Adultery is understood as a voluntary sexual action by a married person with another married or unmarried individual. Almost every religion condemns it and treats it as an unpardonable sin. Indian Penal Code (IPC) perceives adultery as a consensual sexual intercourse between a man, married or unmarried, and a married woman without the consent or connivance of her husband. Only a man can be prosecuted for the offence of adultery under the IPC. An adulteress “wife” is absolutely free from criminal responsibility. A women cannot even be punished for “abetting” the offence. Adultery law, assumes that the “wife” was a helpless victim of adultery.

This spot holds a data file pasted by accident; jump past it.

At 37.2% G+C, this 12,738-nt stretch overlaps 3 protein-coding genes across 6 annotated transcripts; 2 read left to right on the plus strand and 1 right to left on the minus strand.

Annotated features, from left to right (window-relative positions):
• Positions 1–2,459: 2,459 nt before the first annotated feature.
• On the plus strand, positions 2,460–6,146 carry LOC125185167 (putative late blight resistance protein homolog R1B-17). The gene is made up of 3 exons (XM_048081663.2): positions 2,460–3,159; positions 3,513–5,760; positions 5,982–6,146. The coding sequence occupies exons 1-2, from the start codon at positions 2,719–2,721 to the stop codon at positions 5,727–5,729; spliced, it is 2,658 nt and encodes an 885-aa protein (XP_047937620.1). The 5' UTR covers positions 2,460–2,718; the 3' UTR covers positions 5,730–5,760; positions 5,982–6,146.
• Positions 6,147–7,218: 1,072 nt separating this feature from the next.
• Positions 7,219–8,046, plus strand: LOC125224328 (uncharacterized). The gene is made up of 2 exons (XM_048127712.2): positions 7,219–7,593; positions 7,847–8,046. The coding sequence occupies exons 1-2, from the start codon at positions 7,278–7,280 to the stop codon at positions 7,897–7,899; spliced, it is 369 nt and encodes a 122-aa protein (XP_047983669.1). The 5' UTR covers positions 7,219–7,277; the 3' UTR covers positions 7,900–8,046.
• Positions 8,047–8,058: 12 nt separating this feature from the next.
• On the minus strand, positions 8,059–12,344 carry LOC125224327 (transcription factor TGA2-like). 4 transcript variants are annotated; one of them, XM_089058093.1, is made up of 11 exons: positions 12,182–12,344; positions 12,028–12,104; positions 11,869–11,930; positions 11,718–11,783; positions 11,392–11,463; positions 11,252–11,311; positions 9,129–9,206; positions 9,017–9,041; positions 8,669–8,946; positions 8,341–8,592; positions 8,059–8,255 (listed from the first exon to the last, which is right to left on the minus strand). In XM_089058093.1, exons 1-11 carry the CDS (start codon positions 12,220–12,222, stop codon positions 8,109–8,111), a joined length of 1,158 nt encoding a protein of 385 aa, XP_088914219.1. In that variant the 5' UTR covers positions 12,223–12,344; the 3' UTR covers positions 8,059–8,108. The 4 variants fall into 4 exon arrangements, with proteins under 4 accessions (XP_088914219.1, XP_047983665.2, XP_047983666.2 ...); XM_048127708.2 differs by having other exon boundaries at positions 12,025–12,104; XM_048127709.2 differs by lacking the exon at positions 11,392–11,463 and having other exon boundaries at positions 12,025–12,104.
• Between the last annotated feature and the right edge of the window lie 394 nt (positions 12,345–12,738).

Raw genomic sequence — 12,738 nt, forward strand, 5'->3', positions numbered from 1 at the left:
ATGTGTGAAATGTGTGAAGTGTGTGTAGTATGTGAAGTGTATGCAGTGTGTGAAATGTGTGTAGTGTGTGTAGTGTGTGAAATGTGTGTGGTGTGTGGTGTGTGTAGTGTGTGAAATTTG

At the outset, the legal system in India is based on British Common Law. The primary sources of law in India are(I) the Constitution,(ii) legislative enactments (statutes), (iii) case law, and (iv) customary law. At the apex of the judiciary system is the Supreme Court of India (“Supreme Court”). The Supreme Court exercises original, appellate and advisory jurisdiction. All other courts in the country, including state high courts (“High Courts”) and other lower courts are subordinate to the Supreme Court and are bound to follow decisions of the Supreme Court.